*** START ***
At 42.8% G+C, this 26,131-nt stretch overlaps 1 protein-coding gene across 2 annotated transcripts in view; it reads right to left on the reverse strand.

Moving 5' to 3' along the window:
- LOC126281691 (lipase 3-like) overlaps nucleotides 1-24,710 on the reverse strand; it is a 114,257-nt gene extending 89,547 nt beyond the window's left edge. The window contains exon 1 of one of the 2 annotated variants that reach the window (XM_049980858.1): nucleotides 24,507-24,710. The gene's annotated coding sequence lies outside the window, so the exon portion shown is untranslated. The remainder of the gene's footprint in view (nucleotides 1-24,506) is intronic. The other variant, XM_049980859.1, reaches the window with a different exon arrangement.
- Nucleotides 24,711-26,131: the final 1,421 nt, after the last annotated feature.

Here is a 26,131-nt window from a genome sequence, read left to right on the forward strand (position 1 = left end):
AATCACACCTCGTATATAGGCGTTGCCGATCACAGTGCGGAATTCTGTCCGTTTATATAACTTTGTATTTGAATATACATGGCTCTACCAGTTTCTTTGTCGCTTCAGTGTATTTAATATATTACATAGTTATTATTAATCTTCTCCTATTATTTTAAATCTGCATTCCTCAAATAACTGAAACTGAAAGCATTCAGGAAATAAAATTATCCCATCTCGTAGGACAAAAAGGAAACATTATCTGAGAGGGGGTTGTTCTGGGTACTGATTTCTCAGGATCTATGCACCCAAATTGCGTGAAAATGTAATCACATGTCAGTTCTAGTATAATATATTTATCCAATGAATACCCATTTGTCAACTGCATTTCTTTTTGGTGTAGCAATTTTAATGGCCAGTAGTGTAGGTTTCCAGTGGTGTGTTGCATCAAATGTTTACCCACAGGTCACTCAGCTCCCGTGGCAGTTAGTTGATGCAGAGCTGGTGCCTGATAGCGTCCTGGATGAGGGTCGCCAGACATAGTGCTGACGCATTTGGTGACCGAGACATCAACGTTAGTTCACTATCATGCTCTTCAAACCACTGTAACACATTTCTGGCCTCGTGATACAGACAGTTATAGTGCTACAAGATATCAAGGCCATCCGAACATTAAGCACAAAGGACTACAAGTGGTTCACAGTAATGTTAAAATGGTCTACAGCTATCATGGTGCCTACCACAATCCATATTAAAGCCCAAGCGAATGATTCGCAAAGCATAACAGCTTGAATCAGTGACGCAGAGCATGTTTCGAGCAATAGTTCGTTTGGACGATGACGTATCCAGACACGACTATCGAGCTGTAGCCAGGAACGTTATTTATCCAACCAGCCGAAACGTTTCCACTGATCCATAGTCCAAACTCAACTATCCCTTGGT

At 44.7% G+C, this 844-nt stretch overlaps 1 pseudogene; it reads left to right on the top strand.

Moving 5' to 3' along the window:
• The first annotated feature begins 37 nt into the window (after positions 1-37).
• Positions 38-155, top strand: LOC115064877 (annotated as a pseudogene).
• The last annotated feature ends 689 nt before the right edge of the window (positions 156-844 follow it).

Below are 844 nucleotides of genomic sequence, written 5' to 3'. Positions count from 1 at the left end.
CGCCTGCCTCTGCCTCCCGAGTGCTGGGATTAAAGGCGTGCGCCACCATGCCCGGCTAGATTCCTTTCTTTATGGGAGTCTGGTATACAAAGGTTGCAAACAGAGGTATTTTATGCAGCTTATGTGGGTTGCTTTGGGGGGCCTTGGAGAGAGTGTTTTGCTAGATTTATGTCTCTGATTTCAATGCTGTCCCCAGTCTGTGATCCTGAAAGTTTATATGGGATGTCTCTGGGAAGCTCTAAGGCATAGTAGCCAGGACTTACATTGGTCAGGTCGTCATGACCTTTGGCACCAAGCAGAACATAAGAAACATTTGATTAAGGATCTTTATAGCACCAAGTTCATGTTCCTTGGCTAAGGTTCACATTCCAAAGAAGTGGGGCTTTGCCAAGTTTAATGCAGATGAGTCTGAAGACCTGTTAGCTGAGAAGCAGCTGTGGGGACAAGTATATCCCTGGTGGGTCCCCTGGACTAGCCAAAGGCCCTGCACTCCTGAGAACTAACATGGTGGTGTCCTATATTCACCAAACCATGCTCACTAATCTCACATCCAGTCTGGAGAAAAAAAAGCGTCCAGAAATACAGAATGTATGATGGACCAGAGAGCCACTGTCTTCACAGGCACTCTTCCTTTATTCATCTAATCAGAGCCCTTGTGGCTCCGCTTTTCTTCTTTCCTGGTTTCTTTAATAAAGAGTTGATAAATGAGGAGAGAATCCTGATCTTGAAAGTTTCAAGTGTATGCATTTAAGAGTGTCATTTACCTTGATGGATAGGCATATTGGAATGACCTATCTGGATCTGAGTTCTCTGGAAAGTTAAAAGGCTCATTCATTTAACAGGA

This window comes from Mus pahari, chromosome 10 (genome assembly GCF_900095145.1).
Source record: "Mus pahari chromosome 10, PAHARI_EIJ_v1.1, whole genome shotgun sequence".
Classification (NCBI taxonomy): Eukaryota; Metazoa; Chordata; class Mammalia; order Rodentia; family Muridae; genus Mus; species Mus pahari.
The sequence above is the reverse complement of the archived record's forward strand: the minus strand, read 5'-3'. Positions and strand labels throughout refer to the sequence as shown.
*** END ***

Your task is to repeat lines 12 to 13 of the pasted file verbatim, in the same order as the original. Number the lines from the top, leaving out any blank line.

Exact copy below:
Below are 844 nucleotides of genomic sequence, written 5' to 3'. Positions count from 1 at the left end.
CGCCTGCCTCTGCCTCCCGAGTGCTGGGATTAAAGGCGTGCGCCACCATGCCCGGCTAGATTCCTTTCTTTATGGGAGTCTGGTATACAAAGGTTGCAAACAGAGGTATTTTATGCAGCTTATGTGGGTTGCTTTGGGGGGCCTTGGAGAGAGTGTTTTGCTAGATTTATGTCTCTGATTTCAATGCTGTCCCCAGTCTGTGATCCTGAAAGTTTATATGGGATGTCTCTGGGAAGCTCTAAGGCATAGTAGCCAGGACTTACATTGGTCAGGTCGTCATGACCTTTGGCACCAAGCAGAACATAAGAAACATTTGATTAAGGATCTTTATAGCACCAAGTTCATGTTCCTTGGCTAAGGTTCACATTCCAAAGAAGTGGGGCTTTGCCAAGTTTAATGCAGATGAGTCTGAAGACCTGTTAGCTGAGAAGCAGCTGTGGGGACAAGTATATCCCTGGTGGGTCCCCTGGACTAGCCAAAGGCCCTGCACTCCTGAGAACTAACATGGTGGTGTCCTATATTCACCAAACCATGCTCACTAATCTCACATCCAGTCTGGAGAAAAAAAAGCGTCCAGAAATACAGAATGTATGATGGACCAGAGAGCCACTGTCTTCACAGGCACTCTTCCTTTATTCATCTAATCAGAGCCCTTGTGGCTCCGCTTTTCTTCTTTCCTGGTTTCTTTAATAAAGAGTTGATAAATGAGGAGAGAATCCTGATCTTGAAAGTTTCAAGTGTATGCATTTAAGAGTGTCATTTACCTTGATGGATAGGCATATTGGAATGACCTATCTGGATCTGAGTTCTCTGGAAAGTTAAAAGGCTCATTCATTTAACAGGA